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Staying Healthy at Work

by Mark Fletcher(more info)

listed in back pain, originally published in issue 255 - June 2019


With 31 million days lost to musculoskeletal conditions in the UK every year, protecting your back – or the backs of your employers – has never been more important.

Mark Fletcher, Clinical Director at occupational physiotherapy provider Physio Med, investigates the most common causes of back pain at work and the ways in which they can be prevented, as well as offering advice and recommending exercises employees can carry out in order to help them increase mobility and reduce pain levels.

With a significant number of jobs today being desk-based, Mark also provides information on the correct sitting posture. 

There are a number of activities in the workplace that may contribute to developing musculoskeletal disorders (MSDs), such as standing for long periods of time, repeatedly carrying out repetitive activities, lifting objects and operating machine tools, all of which can cause tension and stiffness in the lower back over time if left unattended.

Carrying heavy items is another feature of many people’s working days which can cause back problems. If you are required to carry something heavy, try to hold items close to your body while keeping your back straight and twist from your feet, not your back or shoulders. Under no circumstances should you twist or over-reach while carrying heavy items as this will damage your lower back, upper back and shoulders, while repeatedly lifting and carrying heavy loads can cause repetitive strain injuries to the knees.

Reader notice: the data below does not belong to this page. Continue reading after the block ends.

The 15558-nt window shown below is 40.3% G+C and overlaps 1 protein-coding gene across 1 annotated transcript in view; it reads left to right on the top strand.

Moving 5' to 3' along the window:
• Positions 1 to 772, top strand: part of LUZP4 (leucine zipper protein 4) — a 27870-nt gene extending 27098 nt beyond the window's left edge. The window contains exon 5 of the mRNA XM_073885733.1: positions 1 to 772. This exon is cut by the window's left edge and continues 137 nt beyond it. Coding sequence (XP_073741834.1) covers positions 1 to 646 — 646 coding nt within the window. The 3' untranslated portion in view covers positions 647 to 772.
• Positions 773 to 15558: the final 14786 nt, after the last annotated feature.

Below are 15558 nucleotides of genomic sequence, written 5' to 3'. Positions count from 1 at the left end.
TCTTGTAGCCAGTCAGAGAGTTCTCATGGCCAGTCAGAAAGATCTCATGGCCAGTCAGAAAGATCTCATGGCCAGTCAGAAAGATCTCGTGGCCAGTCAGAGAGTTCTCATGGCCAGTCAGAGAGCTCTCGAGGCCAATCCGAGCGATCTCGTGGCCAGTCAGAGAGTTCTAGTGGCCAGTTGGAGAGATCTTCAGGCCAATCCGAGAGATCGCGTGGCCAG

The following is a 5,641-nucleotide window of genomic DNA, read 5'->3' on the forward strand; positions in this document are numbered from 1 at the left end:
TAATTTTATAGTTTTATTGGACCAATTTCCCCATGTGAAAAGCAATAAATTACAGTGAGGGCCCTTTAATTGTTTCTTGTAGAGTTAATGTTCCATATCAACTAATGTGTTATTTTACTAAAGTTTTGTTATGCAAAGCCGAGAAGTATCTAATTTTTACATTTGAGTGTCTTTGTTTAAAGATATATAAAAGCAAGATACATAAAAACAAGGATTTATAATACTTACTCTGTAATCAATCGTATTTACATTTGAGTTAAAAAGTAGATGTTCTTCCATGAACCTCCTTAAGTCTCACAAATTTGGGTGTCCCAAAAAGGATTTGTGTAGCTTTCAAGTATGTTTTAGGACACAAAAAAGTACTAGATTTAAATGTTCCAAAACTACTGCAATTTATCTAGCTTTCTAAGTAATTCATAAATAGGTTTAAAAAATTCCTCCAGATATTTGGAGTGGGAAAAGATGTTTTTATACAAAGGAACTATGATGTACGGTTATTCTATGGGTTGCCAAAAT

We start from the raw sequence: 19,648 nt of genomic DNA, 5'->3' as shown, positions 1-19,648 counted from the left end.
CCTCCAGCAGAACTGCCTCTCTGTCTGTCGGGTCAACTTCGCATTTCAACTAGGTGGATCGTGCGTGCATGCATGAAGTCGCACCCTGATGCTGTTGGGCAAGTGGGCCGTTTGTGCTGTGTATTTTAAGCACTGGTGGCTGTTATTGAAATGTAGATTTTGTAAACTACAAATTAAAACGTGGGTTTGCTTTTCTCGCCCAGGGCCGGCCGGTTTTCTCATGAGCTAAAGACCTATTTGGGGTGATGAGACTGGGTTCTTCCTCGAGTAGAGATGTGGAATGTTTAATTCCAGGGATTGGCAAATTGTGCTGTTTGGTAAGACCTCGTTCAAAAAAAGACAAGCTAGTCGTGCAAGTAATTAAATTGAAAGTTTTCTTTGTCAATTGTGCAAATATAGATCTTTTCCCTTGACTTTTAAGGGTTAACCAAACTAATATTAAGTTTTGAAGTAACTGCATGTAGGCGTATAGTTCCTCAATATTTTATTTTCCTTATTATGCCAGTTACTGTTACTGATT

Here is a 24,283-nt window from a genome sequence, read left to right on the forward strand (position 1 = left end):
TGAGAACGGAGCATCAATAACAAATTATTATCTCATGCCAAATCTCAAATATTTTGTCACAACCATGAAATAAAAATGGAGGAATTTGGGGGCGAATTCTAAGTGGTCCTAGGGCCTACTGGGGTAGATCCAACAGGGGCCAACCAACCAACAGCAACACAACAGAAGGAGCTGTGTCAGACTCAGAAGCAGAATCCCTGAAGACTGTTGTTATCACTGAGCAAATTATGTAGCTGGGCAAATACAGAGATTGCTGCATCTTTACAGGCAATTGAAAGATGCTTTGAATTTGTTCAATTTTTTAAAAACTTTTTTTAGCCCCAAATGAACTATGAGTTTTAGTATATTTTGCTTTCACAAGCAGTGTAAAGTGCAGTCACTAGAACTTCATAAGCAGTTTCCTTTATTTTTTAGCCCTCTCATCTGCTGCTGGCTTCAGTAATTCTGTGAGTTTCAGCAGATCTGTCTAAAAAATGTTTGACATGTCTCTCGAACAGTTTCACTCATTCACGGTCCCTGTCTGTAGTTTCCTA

Furthermore, as more jobs become desk based or sedentary, more people are spending long periods of time sitting down and this is another cause of back issues. Sitting for five hours a day, five days a week equates to 1,175 hours – or almost 50 days - every year. However, sitting for longer than just 20 minutes has negative effects on the whole body, including an increase in musculoskeletal problems such as back and neck problems, while extended periods of sitting can affect the whole of the spine, which can then affect the shoulders, arms, elbows and wrists.

In order to prevent these negative effects from occurring, employees should move at regular intervals using the ‘20/20’ principle - 20 seconds away from the sitting position every 20 minutes. In other words, you should always try to stand/move every 20 to 30 minutes, even if only to walk a few paces.


Correct sitting posture

Correct Sitting Posture

Sitting incorrectly is another common cause of back problems as it puts extra pressure on various body parts. In order to sit correctly, you first need to become familiar with your optimal sitting position.

This is achieved by keeping the spine in a neutral position, which is done by adjusting the height of your office chair until your feet are flat on the floor and your feet and knees are hip width apart. Starting with your feet together, turn your toes out as far as you can. Next, bring your heels level with your toes, then bring your knees in line with your feet to achieve the optimal position for your legs.

Then, to set the lower part of the spine (lumbar) in a neutral position, sit on your chair with your hands on your hips, then rotate them as far forward as possible. Next, rotate the pelvis backwards as far as you can. With the pelvis in this position, place your rib cage in a straight line above the pelvis in order to make the lumbar spine curve slightly inwards. This is the optimal position for your spine.

To achieve a neutral position for the whole body while sitting, you should also ensure you aren’t leaning too far forward as this puts pressure on the lower neck as it is forced into flexion (as if looking down), whilst the upper part of the neck is forced into extension (as if looking up). To prevent this and attain your body’s neutral position, look straight ahead while tucking your chin back as if you are holding a small ball under your chin.